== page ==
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HUMANITIES 321 The ultimate question is how importantly Galbraith figured in the policy process. In this regard, the scholar-diplomat registered a mixed record. However close he was to Kennedy, his was not the decisive voice on too many crucial instances. To be sure, Galbraith may have played a role in a number of KeIU1edy decisions - the tilt towards India in the feud with Pakistan; the neutralization of Laos; and the refusal to commit military troops toVietnam. Yet his warnings against entanglementin the Bay ofPigs were not heeded. Nor did hls predictions of failure in Vietnam win the day: Washington sank deeper into the morass - while the possibility that Kennedy was contemplating disengagement during the last weeks of his life remains an elusive question. In the end, the bright and confident Galbraith fell short of the task of saving his president from tainting the Camelot legend. Bearing this in ntind, general readers and specialists alike would derive much enjoyment and profit from this instructive volume on the KelU1edy presidency. (NOAM KOCHAVI) Ralph Maud. What Does Not Change: The Significance of Charles Olson's 'The Kingfishers' Parleigh Dickillson University Press. 176. us $33.50 I first read Charles Olson's iThe Kingfishers' in an undergraduate seminar with Robin Blaser at Simon Fraser University in _1968. If the ability of a poem's lines to stick with you is any measure of its accomplishment, then 'The Kingfishers' is a remarkable poem. For thirty years, lines from the poem have haunted me for different reasons. 'What does not change / is the will to change' has seen me through the unanticipated metamorphoses of all those years and directed my thinking about the world as given to us. The frisson of 'I thought of the E on the stone and what Mao said' has continued to resonate with mystery. 'When the attentions change / the jungle leaps in' and 'I hunt among stones' still ring with Significance in various situations. And the description of the Kingfisher's nest, that I dripping, fetid mass,' out of which such beauty and mystery are born, has never stopped informing my sense of the process of making. Recently the importance and power of 'The Kingfishers' has been more objectively acknowledged. It has been the focus of various analyses of developments in post-Second World War American poetry and culture. Daniel Belgrad devoted extensive space to the poem in The Culture of Spontaneihj, where he located it as a seminal document in the struggle against liberal corporatism after the war. Perry Anderson also gave the poem extensive attention in The Origins of Postmodernism, where he underscored its importance in the early debates on the development and nature of the postmodern. Both of these books tend to treat the complexities of the poem in somewhat sweeping terms, deploying it within larger theoretical argu- 322 LETIERS IN CANADA 1998 ments. Ralph Maud's What Does Not Change: The Significance of Charles Olson's 'The Kingfishers,' moves within different parameters. Maud's book is something you don't often see in these days of continuing theoretical ascendancy - a straightforward, unapologetic explication du texie. Maud, with utmost patience and determination, works his way through the poem passage by passage, bringing his extensive knowledge to bear on explicatmg the poem's references and complexities. ' As might be guessed, a 175-page explication has its high points and its low. The lows have almost entirely to do with style. Unless one is a stylist on the order of William Empson, the dangers of explication are all too obvious. There is a natural pull towards an explanatory mode that can quickly become tedious. Maud, for all his unquestioned knowledge, does not claim to be an Empson, and frequently the reading is tough going. Nevertheless, the effort is worth it. Maud's unparalleled knowledge of Olson's reading allows him to open details of the poem that are otherwise unavailable, and to extend those openings to explanations of intimate details of the poet's mind. Take for instance his tracking of Olson's sense of the E on the stone at Delphi. He moves through years of the poet's reading of and thinking about Socrates... Plutarch, Jean Riboud...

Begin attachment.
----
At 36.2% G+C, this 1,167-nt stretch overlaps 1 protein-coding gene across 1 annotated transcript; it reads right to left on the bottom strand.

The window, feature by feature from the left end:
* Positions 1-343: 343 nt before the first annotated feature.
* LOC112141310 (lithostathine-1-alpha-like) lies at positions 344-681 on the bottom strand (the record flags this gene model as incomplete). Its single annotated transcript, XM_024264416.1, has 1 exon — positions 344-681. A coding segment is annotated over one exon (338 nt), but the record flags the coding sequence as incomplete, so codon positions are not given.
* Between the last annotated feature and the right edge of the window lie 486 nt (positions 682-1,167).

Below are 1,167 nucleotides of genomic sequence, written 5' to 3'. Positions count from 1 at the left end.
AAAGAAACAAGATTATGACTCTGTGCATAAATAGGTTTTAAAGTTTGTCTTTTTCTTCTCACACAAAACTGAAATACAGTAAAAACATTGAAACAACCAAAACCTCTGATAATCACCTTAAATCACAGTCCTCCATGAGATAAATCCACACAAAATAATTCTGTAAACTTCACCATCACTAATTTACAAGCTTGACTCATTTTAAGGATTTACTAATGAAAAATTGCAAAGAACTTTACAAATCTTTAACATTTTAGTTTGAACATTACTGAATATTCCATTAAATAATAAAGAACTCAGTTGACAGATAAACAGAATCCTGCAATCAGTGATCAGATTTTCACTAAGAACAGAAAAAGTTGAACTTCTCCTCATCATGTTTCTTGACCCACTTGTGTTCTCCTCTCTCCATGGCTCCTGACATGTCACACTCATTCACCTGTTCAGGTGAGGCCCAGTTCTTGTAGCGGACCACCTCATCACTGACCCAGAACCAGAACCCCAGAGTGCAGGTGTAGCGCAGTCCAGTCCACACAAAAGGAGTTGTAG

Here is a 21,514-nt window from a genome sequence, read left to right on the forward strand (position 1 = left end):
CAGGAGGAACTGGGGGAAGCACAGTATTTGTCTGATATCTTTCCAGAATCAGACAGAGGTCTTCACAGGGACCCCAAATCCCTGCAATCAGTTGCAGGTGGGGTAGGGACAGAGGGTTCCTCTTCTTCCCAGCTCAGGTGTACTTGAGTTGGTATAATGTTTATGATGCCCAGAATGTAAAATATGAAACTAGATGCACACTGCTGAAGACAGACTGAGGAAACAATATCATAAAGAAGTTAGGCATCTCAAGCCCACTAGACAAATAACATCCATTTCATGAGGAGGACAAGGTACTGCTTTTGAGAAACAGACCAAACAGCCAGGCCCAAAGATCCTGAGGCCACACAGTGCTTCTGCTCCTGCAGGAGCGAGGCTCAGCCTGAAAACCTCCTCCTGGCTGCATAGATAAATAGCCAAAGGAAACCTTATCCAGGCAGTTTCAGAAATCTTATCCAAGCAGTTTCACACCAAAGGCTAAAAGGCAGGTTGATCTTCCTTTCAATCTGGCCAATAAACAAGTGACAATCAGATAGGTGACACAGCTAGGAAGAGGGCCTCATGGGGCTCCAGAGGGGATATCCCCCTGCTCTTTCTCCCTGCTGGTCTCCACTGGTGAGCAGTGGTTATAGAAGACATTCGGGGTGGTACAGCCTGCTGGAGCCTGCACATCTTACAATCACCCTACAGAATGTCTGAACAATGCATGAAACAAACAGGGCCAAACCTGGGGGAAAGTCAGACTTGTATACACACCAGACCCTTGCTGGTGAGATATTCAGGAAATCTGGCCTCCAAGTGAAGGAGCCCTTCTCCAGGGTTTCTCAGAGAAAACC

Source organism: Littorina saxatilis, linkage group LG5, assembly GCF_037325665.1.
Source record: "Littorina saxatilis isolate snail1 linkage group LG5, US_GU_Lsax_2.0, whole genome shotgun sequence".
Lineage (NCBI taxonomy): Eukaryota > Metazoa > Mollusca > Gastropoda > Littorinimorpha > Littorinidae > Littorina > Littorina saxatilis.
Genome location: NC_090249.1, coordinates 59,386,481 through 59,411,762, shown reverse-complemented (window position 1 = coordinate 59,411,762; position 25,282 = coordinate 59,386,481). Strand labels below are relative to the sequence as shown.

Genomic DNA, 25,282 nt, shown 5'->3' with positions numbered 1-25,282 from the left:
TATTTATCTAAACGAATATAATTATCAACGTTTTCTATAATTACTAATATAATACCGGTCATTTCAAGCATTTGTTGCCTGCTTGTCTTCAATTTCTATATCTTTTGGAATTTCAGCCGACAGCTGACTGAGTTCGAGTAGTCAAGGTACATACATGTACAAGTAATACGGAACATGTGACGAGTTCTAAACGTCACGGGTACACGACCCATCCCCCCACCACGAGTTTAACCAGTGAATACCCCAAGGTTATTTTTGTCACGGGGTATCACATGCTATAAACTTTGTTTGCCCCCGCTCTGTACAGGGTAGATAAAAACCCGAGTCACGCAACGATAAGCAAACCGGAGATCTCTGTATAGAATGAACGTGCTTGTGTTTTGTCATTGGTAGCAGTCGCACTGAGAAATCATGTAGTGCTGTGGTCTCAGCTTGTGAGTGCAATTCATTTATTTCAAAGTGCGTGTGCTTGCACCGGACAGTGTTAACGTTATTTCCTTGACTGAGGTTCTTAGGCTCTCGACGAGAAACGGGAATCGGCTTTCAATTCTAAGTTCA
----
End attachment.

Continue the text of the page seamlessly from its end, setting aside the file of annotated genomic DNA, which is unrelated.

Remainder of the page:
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pp. 321-322
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